In this doc, revisit the Iowa caucus, America's unique political proving ground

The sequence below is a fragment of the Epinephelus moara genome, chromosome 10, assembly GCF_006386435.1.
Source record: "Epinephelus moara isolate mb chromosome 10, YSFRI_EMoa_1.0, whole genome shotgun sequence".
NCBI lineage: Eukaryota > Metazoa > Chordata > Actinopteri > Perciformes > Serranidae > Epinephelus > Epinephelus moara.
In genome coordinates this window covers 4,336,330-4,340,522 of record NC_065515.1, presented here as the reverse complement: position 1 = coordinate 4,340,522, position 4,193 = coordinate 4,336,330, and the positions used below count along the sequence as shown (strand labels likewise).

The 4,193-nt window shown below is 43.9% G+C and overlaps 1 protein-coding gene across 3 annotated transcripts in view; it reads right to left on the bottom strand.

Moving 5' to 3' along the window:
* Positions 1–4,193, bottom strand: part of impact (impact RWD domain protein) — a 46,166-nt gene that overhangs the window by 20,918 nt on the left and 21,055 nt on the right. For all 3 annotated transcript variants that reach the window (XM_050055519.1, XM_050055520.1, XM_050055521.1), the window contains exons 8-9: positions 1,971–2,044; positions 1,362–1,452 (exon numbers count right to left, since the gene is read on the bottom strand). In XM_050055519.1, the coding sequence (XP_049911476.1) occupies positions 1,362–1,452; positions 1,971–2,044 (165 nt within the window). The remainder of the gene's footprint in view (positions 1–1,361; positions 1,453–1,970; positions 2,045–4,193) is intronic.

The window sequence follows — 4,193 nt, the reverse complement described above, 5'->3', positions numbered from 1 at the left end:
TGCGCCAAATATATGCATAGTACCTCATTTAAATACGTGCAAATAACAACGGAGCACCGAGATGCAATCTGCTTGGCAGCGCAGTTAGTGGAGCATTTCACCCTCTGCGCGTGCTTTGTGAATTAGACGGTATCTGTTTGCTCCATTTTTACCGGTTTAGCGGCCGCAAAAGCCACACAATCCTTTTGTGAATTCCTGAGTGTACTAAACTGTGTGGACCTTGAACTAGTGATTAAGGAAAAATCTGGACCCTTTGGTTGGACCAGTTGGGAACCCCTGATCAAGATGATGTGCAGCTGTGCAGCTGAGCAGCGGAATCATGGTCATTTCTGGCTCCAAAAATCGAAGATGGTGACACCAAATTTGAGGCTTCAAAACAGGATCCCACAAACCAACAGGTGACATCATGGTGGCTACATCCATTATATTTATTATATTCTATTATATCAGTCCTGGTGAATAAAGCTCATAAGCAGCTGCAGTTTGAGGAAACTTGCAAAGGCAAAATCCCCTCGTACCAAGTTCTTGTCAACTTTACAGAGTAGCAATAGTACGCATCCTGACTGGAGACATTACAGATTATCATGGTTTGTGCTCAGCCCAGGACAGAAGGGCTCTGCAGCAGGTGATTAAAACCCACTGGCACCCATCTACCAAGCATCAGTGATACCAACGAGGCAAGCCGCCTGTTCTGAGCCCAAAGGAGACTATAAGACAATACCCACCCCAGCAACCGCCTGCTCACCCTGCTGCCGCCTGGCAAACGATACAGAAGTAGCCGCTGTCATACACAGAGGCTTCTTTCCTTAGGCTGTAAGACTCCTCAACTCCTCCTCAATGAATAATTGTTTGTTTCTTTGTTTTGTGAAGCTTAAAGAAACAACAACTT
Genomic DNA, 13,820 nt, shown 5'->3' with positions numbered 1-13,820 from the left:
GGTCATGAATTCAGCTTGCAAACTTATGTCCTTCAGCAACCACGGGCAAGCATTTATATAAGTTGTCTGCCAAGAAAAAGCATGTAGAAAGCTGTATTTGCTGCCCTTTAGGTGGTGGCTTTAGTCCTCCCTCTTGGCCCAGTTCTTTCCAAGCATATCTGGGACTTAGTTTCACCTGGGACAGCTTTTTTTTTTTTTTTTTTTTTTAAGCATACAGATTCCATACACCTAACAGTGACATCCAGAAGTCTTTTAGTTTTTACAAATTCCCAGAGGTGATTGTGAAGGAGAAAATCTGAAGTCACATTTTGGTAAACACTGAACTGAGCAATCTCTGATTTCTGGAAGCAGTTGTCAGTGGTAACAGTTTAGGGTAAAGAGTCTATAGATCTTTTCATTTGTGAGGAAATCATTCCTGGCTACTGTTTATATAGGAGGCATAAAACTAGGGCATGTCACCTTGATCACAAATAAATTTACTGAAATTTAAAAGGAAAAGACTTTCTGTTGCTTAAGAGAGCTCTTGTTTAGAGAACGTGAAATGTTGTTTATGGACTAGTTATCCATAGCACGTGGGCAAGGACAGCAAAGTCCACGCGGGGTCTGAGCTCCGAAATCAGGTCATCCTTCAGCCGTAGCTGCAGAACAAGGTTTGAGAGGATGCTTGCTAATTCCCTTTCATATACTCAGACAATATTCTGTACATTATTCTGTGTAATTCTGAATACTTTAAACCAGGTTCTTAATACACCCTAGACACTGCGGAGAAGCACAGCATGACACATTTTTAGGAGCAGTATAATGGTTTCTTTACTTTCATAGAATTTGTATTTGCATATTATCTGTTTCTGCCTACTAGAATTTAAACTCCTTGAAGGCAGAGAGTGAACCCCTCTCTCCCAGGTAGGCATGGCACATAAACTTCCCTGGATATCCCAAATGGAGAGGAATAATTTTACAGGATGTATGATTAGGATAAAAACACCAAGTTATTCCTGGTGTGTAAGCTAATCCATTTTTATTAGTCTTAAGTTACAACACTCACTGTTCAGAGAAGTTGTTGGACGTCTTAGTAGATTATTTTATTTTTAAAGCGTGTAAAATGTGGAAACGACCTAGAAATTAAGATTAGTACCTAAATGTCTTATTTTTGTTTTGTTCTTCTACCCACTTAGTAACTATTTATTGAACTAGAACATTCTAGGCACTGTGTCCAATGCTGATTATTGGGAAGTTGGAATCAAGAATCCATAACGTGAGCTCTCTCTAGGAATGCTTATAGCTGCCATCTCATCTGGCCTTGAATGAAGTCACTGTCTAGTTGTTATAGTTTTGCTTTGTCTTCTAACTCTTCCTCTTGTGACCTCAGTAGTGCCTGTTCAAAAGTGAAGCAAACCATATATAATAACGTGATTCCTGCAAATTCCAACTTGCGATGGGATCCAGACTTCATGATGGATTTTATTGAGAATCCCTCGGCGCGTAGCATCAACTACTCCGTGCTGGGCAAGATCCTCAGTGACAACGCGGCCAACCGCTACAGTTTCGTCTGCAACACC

A.J. Schnack's vérité-style documentary takes us back to the heady days of 2011, when eight Republican presidential candidates made an assortment of gambits to win the votes of Iowa caucus-goers. From grudgingly eating a corn dog at the state fair (Mitt Romney) and singing (Herman Cain) to arriving perennially late (Michelle Bachman) and visiting every county in the state (Rick Santorum), it's a full roundup of retail politics at its most micro level. (Some events barely have a dozen attendees.) It's also a spectacle of a certain brand of politics, as these candidates scramble to win over an electorate — white, older, rural, conservative Christian — that hardly represents 21st century America. And yet for all the hoops jumped through, the victories are pyrrhic: Romney wins, then loses Iowa; Santorum wins Iowa but loses the nomination; Romney outlasts his way to the nomination but loses the big game. Two years from now, it all starts again, as Iowa exercises its outsized role in demanding that primary candidates suffer through a hundred greasy spoons and incoherent rants about taxes. In the credits, Schnack thanks his forbearers in political documentary, but there are enough bizarro-Americana scenes in here to remind one of Altman's Nashville. Starts Fri., Nov. 29. Harris


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